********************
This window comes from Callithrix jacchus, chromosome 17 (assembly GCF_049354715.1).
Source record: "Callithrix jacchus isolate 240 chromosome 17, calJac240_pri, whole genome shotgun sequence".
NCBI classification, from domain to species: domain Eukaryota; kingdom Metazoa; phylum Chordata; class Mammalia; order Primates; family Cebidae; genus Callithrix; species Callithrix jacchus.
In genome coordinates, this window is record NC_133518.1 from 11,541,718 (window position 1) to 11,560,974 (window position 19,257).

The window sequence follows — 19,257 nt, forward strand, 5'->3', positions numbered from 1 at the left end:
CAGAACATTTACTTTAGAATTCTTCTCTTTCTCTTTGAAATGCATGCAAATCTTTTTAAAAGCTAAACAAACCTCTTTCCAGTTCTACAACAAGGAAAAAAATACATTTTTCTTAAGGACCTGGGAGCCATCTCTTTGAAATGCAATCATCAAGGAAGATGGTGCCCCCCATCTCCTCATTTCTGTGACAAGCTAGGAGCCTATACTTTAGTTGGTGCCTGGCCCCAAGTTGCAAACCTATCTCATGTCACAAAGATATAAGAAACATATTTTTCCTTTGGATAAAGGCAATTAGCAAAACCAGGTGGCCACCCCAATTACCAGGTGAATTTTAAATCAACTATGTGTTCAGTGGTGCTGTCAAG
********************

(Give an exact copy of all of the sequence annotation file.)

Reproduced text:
This window comes from Callithrix jacchus, chromosome 17 (assembly GCF_049354715.1).
Source record: "Callithrix jacchus isolate 240 chromosome 17, calJac240_pri, whole genome shotgun sequence".
NCBI classification, from domain to species: domain Eukaryota; kingdom Metazoa; phylum Chordata; class Mammalia; order Primates; family Cebidae; genus Callithrix; species Callithrix jacchus.
In genome coordinates, this window is record NC_133518.1 from 11,541,718 (window position 1) to 11,560,974 (window position 19,257).

The window sequence follows — 19,257 nt, forward strand, 5'->3', positions numbered from 1 at the left end:
CAGAACATTTACTTTAGAATTCTTCTCTTTCTCTTTGAAATGCATGCAAATCTTTTTAAAAGCTAAACAAACCTCTTTCCAGTTCTACAACAAGGAAAAAAATACATTTTTCTTAAGGACCTGGGAGCCATCTCTTTGAAATGCAATCATCAAGGAAGATGGTGCCCCCCATCTCCTCATTTCTGTGACAAGCTAGGAGCCTATACTTTAGTTGGTGCCTGGCCCCAAGTTGCAAACCTATCTCATGTCACAAAGATATAAGAAACATATTTTTCCTTTGGATAAAGGCAATTAGCAAAACCAGGTGGCCACCCCAATTACCAGGTGAATTTTAAATCAACTATGTGTTCAGTGGTGCTGTCAAG